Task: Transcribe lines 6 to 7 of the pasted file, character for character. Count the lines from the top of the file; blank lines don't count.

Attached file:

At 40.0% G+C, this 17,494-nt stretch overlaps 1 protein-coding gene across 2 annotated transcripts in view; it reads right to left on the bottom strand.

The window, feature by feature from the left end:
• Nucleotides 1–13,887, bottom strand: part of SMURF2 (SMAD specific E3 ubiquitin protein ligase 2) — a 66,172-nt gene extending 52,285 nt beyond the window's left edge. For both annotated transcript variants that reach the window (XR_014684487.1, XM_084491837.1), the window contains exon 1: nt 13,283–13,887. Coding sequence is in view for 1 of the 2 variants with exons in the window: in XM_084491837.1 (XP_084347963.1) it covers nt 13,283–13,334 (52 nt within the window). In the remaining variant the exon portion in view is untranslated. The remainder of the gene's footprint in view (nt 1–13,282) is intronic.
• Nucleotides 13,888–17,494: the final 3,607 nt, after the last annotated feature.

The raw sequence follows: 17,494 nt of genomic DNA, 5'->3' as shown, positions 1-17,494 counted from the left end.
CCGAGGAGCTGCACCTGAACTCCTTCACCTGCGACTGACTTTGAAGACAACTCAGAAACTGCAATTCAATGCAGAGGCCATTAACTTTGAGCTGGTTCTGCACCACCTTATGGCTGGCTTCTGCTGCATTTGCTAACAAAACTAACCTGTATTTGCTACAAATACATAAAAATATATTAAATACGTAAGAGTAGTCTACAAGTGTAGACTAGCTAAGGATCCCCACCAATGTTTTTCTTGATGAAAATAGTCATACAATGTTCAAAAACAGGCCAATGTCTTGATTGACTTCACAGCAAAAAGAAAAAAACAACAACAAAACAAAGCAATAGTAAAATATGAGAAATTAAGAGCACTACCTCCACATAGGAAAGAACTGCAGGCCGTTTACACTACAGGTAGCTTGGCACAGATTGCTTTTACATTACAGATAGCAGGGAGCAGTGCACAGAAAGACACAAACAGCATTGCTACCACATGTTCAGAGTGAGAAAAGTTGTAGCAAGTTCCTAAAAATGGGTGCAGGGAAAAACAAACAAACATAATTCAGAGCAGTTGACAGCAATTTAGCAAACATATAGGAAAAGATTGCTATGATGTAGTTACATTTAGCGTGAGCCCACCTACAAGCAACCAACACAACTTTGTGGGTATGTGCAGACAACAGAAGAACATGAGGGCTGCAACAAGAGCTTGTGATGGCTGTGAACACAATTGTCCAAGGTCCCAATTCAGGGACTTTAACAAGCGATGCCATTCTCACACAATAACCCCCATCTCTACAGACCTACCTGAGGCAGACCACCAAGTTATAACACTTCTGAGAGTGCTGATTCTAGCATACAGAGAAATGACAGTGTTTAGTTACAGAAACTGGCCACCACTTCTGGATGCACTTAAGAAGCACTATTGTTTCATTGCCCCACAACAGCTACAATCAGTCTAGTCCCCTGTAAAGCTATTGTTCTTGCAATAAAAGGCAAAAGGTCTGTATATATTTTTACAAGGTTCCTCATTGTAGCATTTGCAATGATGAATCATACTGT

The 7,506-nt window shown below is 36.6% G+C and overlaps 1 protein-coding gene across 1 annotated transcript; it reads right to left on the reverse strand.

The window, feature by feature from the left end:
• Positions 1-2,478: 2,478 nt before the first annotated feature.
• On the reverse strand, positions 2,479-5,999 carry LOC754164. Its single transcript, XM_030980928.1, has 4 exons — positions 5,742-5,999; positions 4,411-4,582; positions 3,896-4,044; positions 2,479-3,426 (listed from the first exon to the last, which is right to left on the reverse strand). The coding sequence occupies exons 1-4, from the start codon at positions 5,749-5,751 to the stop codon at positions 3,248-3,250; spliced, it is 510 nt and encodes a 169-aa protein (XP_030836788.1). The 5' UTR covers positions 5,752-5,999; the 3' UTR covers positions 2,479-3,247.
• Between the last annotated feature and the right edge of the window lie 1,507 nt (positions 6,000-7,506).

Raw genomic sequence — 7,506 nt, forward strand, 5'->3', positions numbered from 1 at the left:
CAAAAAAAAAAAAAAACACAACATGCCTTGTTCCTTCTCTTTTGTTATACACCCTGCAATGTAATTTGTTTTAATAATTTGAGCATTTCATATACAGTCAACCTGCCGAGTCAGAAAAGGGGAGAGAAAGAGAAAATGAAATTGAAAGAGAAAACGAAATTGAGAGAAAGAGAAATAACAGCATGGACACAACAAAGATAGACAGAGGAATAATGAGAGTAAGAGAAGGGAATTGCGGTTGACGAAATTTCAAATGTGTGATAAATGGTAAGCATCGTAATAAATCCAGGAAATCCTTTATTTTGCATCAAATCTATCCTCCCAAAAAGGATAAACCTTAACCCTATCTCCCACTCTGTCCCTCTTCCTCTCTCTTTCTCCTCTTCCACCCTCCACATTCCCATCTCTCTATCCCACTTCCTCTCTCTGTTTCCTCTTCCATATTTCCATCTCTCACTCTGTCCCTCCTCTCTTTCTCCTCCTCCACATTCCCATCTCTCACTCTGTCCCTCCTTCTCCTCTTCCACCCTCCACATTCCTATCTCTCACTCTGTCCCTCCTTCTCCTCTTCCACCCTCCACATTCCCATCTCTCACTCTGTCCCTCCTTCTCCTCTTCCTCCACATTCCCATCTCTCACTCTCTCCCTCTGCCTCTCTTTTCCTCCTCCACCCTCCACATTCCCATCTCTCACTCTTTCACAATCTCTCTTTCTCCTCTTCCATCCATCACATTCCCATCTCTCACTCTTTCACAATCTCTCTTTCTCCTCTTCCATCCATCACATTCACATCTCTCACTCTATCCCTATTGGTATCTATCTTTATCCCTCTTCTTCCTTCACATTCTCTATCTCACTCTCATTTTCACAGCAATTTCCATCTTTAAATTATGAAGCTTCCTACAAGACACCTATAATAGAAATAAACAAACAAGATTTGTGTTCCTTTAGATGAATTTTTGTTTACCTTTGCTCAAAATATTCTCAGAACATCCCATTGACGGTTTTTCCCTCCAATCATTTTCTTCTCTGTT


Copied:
CCGAGGAGCTGCACCTGAACTCCTTCACCTGCGACTGACTTTGAAGACAACTCAGAAACTGCAATTCAATGCAGAGGCCATTAACTTTGAGCTGGTTCTGCACCACCTTATGGCTGGCTTCTGCTGCATTTGCTAACAAAACTAACCTGTATTTGCTACAAATACATAAAAATATATTAAATACGTAAGAGTAGTCTACAAGTGTAGACTAGCTAAGGATCCCCACCAATGTTTTTCTTGATGAAAATAGTCATACAATGTTCAAAAACAGGCCAATGTCTTGATTGACTTCACAGCAAAAAGAAAAAAACAACAACAAAACAAAGCAATAGTAAAATATGAGAAATTAAGAGCACTACCTCCACATAGGAAAGAACTGCAGGCCGTTTACACTACAGGTAGCTTGGCACAGATTGCTTTTACATTACAGATAGCAGGGAGCAGTGCACAGAAAGACACAAACAGCATTGCTACCACATGTTCAGAGTGAGAAAAGTTGTAGCAAGTTCCTAAAAATGGGTGCAGGGAAAAACAAACAAACATAATTCAGAGCAGTTGACAGCAATTTAGCAAACATATAGGAAAAGATTGCTATGATGTAGTTACATTTAGCGTGAGCCCACCTACAAGCAACCAACACAACTTTGTGGGTATGTGCAGACAACAGAAGAACATGAGGGCTGCAACAAGAGCTTGTGATGGCTGTGAACACAATTGTCCAAGGTCCCAATTCAGGGACTTTAACAAGCGATGCCATTCTCACACAATAACCCCCATCTCTACAGACCTACCTGAGGCAGACCACCAAGTTATAACACTTCTGAGAGTGCTGATTCTAGCATACAGAGAAATGACAGTGTTTAGTTACAGAAACTGGCCACCACTTCTGGATGCACTTAAGAAGCACTATTGTTTCATTGCCCCACAACAGCTACAATCAGTCTAGTCCCCTGTAAAGCTATTGTTCTTGCAATAAAAGGCAAAAGGTCTGTATATATTTTTACAAGGTTCCTCATTGTAGCATTTGCAATGATGAATCATACTGT

The 7,506-nt window shown below is 36.6% G+C and overlaps 1 protein-coding gene across 1 annotated transcript; it reads right to left on the reverse strand.